Below poetry there are Music, Painting, Sculpture and Architecture. Gathered around Theology there is Memory, History (Modern and Ancient), and right below History who is writing, and Time serves as the support of the book. Below Theology are grouped Geometry, Astronomy, and Physics. The figures below this group represent Optics, Botany, Chemistry, and Agriculture. At the bottom are several Arts and Professions which derive from the Sciences.
French Lithography by Alfred Lemercier is a Bible for lithographers of the beginning of the 20th century since it collects in 1897 the whole knowledge on lithography of that time. The book contains illustrations in the text (with clichés) on technical issues and full-page (with lithographs) for the art works that have been created with the various methods of lithography. There are 33 authentic full-page lithographs, either creations or reproductions of other art works. The whole book contains knowledge on the technique of lithography and deals with lithographic stones, inks, papers, grounds, presses, rollers, lithographic drawing, autographic processes, printer, chromolithography, zincography, photolithography, heliography and factories producing materials and tools.
In 1870 and 1871, Cham (pseudοnym of Amédée de Noé) and Honoré Daumier draw and lithograph for the satirical magazine Le Charivari in Paris 39 black and white lithographs on the Siege of Paris by the Prussian army in 1870-1871. This Russian edition of 1920 contains 9 smaller-scale lithographs by Honoré Daumier.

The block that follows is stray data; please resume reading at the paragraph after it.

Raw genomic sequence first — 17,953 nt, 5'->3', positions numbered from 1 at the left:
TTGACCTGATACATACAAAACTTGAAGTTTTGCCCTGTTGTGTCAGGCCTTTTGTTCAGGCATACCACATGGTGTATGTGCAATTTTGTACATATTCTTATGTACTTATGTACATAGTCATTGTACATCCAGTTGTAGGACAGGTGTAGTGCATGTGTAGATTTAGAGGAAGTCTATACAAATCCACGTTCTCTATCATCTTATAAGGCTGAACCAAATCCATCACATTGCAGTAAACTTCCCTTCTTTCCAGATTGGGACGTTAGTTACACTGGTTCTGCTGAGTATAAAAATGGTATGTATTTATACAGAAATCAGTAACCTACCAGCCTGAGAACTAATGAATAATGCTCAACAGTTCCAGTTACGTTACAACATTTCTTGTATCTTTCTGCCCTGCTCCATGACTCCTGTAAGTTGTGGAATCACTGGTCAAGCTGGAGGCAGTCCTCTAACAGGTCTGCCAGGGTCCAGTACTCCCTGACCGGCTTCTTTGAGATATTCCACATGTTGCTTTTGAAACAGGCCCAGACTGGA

Although its printing quality is average, the book Cyprus, its ancient cities, tombs and temples by Luigi Palma di Cesnola is a rare book on Cyprus, because it gives an account and studies – without however a great scientific importance – the archaeological excavations and embezzlement of ancient artefacts by Cesnola as US consul in Cyprus (1865-1877). It contains many pictures – clichés from wood engravings – of the antiquities in Cyprus that the Metropolitan Museum bought from Cesnola.
In 1897, the narrative by Émile Deschamps appears in the French magazine Le Tour du Monde, in 6 issues (03/10/17 April and 02/09/16 October 1897). This is about Émile Deschamps’ trip to Cyprus from November 1892 to March 1894. In 72 pages in total with rich illustrated content, he recounts his trip to the monuments, the cities, the coasts and the mountains, giving special emphasis to the Frankish monuments and the history of Cyprus, but also to geography, modern life of the Cypriot people (customs, important holidays, beliefs, economic activity – i.e. mainly the agriculture). It is illustrated with photoengravings in the form of clichés, from pictures and sketches by the author.
The book La maison sans fenêtres by author Maurice Sandoz, is published in 1949 by Pierre Seghers in 2,500 numbered copies and printed on Alfa-Marais paper. This is in octavo format, paper-bound with 116 pages, illustrated with full page reproductions of 7 drawings by Salvador Dali, most probably coloured by the artist himself. The text is first published in 1943 and illustrated in 1946. The Museum’s copy is no 586. The pictures in close dialogue with the fantastic text, take the reader to the surrealistic world of the author and artist.